If you are unsure about how to proceed with your first night out in Istanbul, head over to Asmalı Mescit district: a neighborhood that was once home to artisan shops -like the butcher and the plumber- now a haven for seeing old friends, college buddies, colleagues, ex’s and just about any other person you can think of.
Asmalı Mescit is actually the name of a single street that runs into Istiklal Street, near the Tünel. Over the years, however, Asmalı Mescit’s identity as a simple street expanded over other near streets and has thus become a “district” of bars, taverns and lounges. The actual street names in what is called Asmalı Mescit are, other than Asmalı Mescit itself, Sofyalı Street, Minare and Jurnal Streets. This is the district that falls behind the Marmara Pera Hotel. Walking past the Marmara Pera Hotel behind Odakule, In tepebaşı, and passing in front of the Peak Hotel and Ece Meyhane (Tavern), you will find yourself already in Asmalı Mescit. On the corner of this little path in front of the Peak Hotel is La Brise Bistro -a tiny French restaurant that is the one and only typical French Bistro in the city. When you are sick of trying out Ottoman dishes, make sure you give this place a try.
Turning left at La Brise, a somewhat steep street will take you amidst the taverns. Taverns like Yakup, Melek, Cavit and Refik are lined up side by side and across from each other on this street. When you have more than 4 or 5 nights in the city, you might try out one of these. Be warned in advance that despite how crowded these places are, we, the Turkish people, don’t really go to these places for their food. The food is in fact not that good at all -except for at Cavit and Gurme Boncuk. The Turkish people crowd these taverns for the joy of being at a tavern -a traditional trait- and for the joy of drinking at somewhat cheaper prices. The only legitimate alcoholic beverage here is the rakı (Turkish ouzo), anything other than that including the wine is usually not of good quality.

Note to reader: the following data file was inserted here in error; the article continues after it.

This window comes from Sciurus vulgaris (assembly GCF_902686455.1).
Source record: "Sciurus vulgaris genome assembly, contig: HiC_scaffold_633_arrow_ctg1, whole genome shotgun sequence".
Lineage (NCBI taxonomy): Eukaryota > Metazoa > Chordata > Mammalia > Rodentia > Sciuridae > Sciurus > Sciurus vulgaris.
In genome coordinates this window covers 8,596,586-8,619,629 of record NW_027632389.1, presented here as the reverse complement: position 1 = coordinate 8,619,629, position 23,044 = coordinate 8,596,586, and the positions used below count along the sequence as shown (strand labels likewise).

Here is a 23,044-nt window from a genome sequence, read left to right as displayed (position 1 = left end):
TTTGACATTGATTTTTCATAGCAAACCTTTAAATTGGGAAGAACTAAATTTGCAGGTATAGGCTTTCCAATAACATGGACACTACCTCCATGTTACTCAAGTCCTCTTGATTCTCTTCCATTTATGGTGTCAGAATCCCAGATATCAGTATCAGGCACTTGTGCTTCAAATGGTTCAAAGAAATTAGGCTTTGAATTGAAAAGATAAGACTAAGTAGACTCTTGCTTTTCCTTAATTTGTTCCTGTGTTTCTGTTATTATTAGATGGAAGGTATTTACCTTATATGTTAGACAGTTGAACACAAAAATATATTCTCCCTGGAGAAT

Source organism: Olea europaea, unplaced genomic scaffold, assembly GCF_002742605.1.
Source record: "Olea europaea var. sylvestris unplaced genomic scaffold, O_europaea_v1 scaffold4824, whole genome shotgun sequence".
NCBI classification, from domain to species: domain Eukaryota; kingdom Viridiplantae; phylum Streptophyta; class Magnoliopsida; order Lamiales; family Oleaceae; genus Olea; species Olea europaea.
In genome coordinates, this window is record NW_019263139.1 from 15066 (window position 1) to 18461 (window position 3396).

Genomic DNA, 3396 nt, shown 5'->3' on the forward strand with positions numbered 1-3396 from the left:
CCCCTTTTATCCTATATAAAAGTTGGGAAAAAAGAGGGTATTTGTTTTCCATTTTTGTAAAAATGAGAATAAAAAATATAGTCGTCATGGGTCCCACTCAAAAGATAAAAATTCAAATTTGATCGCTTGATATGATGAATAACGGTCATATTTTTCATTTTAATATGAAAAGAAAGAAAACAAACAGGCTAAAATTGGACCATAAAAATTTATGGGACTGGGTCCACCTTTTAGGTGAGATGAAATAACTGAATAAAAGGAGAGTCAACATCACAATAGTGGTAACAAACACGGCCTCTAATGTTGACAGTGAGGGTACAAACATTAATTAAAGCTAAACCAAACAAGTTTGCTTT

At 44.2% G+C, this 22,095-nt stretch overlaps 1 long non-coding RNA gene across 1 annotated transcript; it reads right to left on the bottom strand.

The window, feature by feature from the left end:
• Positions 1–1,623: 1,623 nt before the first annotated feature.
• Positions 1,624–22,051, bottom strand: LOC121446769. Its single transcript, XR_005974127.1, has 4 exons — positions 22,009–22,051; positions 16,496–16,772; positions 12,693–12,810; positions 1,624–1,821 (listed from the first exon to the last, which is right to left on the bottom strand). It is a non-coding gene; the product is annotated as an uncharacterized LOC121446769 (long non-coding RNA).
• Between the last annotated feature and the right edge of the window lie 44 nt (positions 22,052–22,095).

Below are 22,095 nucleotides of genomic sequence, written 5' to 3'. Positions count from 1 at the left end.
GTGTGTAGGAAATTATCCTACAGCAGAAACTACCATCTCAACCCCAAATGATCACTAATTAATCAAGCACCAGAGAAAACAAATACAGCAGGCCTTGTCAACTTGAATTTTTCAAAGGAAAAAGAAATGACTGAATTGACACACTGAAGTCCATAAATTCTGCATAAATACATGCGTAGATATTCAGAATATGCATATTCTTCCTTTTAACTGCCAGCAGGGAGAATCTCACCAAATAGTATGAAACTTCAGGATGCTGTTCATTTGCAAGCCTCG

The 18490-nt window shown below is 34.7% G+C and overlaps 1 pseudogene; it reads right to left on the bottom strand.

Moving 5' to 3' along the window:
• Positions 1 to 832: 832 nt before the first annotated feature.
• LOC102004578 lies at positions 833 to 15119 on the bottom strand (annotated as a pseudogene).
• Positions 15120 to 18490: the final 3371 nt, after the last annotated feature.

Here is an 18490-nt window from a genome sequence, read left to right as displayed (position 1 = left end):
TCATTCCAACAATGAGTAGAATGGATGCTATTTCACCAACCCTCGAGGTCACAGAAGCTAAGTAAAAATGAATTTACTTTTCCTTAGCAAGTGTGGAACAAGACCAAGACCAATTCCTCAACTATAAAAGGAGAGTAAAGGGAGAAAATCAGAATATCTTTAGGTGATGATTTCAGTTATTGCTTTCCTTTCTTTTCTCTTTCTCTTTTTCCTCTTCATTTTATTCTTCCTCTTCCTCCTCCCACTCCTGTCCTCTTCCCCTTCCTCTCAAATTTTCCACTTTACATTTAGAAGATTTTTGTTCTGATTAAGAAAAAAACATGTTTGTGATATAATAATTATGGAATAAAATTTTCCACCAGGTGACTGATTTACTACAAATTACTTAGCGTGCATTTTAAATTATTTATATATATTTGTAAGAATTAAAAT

Passing these little taverns as well, you will be arriving to the corner of Sofyalı Sokak. You can go either way here, because this is where the Asmalı Mescit nightlife starts.
The deal on Asmalı Mescit is to linger out, in front of the bars, with a mojito or beer in hand and to people watch. Walking down on Sofyalı Sokak and then making a left brings you to the once-most-popular spot -although it is hard to say that it is unpopular now. This is where the “old” Otto, Groove and Babylon are lined up across from each other. The “old” Otto Cafe & Bar deserves this name because its owners -who are locals of Beyoğlu- opened a second Otto branch nearby about a year and a half ago. The second, newer Otto is named Otto Sofyalı and is found on Sofyalı Street. Otto Sofyalı attracts a lot of posh women and yuppy men, although the local crowd of Beyoğlu fill it up as well, along with many of the “real” Asmalı Mesit frequenters.
The distinction made above between the “real” Asmalı people and the rest is quite common in Istanbul. Before Asmalı Mesict became trendy as it is today, it was an elitist bohemian quarter frequented by artists, designers and the like. These people often lived and/or worked nearby in Galata or Beyoğlu as well. Overtime, as Asmalı Mescit developed into a bar scene, more and more people were attracted -which initially annoyed the essential crowd. This essential crowd now calls themselves “mahalleli” (from the neighborhood) and the district their “mahalle.” They usually hang out around Cafe Şimdi during the day -which is on the other entrance of Asmalı Mescit -that is if you keep walking straight towards Istiklal Street after you pass through Yakup, Cavit and the other taverns. In the evenings you are most likely to run into the mahalleli at either of the Ottos because they are friends with the Otto owners.